Galaxy Penthouse Burglar Confesses to High-End Heist


“On behalf of the Galaxy community, I want to thank the Guttenberg Police for their quick action,” says Frank Fittipoldi, director of project services for FirstService Residential, Galaxy’s management team.

Richard Medina, 50, confessed to stealing $50,000 in diamond jewelry by breaking into four penthouse apartments on the 43rd floor of Tower 1 around noon on Monday, March 9.

He was arrested at 11:15 a.m. on Tuesday, March 10.

Calling Medina a ‘career criminal’ dating back to the 80s, he also confessed to a previous burglary in Edgewater, says Sgt. Juan Barrera during a March 11 news conference in Tower 1.

According to police, the Guttenberg native is charged with burglary, criminal mischief and theft.

He has been incarcerated several times, but currently may be living in town with his mother.

“After he was interviewed, took us to where the high-end jewelry that was taken was at; we were able to retrieve 90 percent of the jewelry taken and give it back to its owner,” Barrera says.

Police are still investigating if anything else was taken from the three other penthouse residents.

It all started with Angie Granda, site supervisor for the Galaxy’s new security company AlliedBarton, viewing security footage when she spotted the suspect acting really suspicious.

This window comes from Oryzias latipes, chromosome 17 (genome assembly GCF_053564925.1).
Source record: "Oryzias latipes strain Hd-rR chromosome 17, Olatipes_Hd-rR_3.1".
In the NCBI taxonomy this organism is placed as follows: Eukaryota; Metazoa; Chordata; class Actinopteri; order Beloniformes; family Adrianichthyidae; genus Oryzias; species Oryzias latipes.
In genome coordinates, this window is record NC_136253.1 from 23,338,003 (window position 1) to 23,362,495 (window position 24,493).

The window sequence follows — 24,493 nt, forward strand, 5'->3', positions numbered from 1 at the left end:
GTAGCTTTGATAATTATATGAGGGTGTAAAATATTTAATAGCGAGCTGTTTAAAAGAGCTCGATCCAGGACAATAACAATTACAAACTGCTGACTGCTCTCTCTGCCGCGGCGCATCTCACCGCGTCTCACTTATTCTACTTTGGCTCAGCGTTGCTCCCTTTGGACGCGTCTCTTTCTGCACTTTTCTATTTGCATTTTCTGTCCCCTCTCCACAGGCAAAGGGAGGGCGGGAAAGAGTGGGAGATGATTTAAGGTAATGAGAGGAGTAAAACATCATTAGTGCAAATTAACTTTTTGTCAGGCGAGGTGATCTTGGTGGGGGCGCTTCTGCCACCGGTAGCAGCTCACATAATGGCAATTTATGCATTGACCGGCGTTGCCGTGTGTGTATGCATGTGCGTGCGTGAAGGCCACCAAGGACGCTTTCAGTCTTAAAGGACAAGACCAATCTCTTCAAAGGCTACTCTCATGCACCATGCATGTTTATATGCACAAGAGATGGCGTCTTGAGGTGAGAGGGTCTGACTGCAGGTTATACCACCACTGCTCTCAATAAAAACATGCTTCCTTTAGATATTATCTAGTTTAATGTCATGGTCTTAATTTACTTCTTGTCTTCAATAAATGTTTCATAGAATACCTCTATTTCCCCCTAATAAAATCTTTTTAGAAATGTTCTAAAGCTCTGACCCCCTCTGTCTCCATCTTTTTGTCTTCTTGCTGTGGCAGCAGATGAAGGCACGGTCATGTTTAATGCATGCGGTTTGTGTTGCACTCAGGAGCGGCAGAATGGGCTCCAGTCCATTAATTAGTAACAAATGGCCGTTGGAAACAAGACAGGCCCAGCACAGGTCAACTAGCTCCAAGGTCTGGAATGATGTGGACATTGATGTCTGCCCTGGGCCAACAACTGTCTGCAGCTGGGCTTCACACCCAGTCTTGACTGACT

“I saw him coming from the actual location into the elevator and he was really nervous and biting his nails,” Granda says, adding that he was pressing several buttons, not sure how to get to the lobby.

Officers say Granda’s quick thinking and sifting through hours of footage is just what they needed.

“Without her help, myself and Investigator (Joseph) Torello wouldn’t be able to get anywhere with this burglary — and that is one of the hardest crimes to solve,” says Police Officer Joseph Keslica.

Hardly any physical evidence was left at the scene.

“Leads us to believe that he was using gloves (and) the doors did have pry marks,” Torello says.

The news caused fear in the quiet Guttenberg neighborhood after Medina made his mark.

“This could have been a home invasion if somebody was home,” Barrera says. “Now almost 3,500 residents in these high-rises feel safer that this guy’s behind bars.”

In less than 24 hours, the Hudson County Probation Office provided intel on their guy.

“I’m amazed,” Keselica says. “In almost my 10 years I’ve never made an arrest that quick.”

The Galaxy is still trying to determine how Medina got in the building.

“There are three towers and many ways to enter the property,” Fittipoldi says. “While we have security, it’s not 100 percent guaranteed that we can screen every guest and every resident.”

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